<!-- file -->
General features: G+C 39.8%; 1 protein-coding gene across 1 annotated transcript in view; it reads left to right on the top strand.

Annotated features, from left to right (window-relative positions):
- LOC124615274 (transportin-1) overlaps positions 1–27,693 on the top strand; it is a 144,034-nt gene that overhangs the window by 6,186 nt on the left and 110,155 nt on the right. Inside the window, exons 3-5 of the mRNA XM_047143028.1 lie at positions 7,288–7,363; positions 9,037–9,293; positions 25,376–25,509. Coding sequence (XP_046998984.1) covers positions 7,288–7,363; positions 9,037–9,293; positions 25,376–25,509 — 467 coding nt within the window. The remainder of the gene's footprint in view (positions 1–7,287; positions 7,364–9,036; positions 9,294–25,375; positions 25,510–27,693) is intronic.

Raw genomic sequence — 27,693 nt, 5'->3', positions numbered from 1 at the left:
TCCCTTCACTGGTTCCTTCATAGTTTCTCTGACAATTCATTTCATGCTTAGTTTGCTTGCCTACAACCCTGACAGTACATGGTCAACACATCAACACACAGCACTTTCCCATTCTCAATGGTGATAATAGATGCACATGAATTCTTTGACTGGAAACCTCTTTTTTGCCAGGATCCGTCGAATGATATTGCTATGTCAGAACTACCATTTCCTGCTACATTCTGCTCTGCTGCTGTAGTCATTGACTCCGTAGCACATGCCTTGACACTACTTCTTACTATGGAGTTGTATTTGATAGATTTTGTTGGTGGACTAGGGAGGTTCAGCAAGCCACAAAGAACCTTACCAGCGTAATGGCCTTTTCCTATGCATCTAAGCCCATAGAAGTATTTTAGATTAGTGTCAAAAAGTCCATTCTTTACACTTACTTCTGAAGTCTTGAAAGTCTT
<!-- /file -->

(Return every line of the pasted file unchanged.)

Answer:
General features: G+C 39.8%; 1 protein-coding gene across 1 annotated transcript in view; it reads left to right on the top strand.

Annotated features, from left to right (window-relative positions):
- LOC124615274 (transportin-1) overlaps positions 1–27,693 on the top strand; it is a 144,034-nt gene that overhangs the window by 6,186 nt on the left and 110,155 nt on the right. Inside the window, exons 3-5 of the mRNA XM_047143028.1 lie at positions 7,288–7,363; positions 9,037–9,293; positions 25,376–25,509. Coding sequence (XP_046998984.1) covers positions 7,288–7,363; positions 9,037–9,293; positions 25,376–25,509 — 467 coding nt within the window. The remainder of the gene's footprint in view (positions 1–7,287; positions 7,364–9,036; positions 9,294–25,375; positions 25,510–27,693) is intronic.

Raw genomic sequence — 27,693 nt, 5'->3', positions numbered from 1 at the left:
TCCCTTCACTGGTTCCTTCATAGTTTCTCTGACAATTCATTTCATGCTTAGTTTGCTTGCCTACAACCCTGACAGTACATGGTCAACACATCAACACACAGCACTTTCCCATTCTCAATGGTGATAATAGATGCACATGAATTCTTTGACTGGAAACCTCTTTTTTGCCAGGATCCGTCGAATGATATTGCTATGTCAGAACTACCATTTCCTGCTACATTCTGCTCTGCTGCTGTAGTCATTGACTCCGTAGCACATGCCTTGACACTACTTCTTACTATGGAGTTGTATTTGATAGATTTTGTTGGTGGACTAGGGAGGTTCAGCAAGCCACAAAGAACCTTACCAGCGTAATGGCCTTTTCCTATGCATCTAAGCCCATAGAAGTATTTTAGATTAGTGTCAAAAAGTCCATTCTTTACACTTACTTCTGAAGTCTTGAAAGTCTT